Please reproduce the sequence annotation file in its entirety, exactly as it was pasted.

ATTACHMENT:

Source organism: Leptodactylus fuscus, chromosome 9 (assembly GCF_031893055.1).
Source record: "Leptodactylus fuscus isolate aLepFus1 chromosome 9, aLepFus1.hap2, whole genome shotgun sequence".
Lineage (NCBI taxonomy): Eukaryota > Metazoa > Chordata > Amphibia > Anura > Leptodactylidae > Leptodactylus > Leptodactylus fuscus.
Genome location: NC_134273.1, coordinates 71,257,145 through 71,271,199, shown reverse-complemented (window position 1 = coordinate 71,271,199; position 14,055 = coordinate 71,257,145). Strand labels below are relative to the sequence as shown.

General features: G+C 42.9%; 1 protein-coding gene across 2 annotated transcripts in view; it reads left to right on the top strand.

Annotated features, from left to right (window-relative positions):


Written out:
Source organism: Leptodactylus fuscus, chromosome 9 (assembly GCF_031893055.1).
Source record: "Leptodactylus fuscus isolate aLepFus1 chromosome 9, aLepFus1.hap2, whole genome shotgun sequence".
Lineage (NCBI taxonomy): Eukaryota > Metazoa > Chordata > Amphibia > Anura > Leptodactylidae > Leptodactylus > Leptodactylus fuscus.
Genome location: NC_134273.1, coordinates 71,257,145 through 71,271,199, shown reverse-complemented (window position 1 = coordinate 71,271,199; position 14,055 = coordinate 71,257,145). Strand labels below are relative to the sequence as shown.

General features: G+C 42.9%; 1 protein-coding gene across 2 annotated transcripts in view; it reads left to right on the top strand.

Annotated features, from left to right (window-relative positions):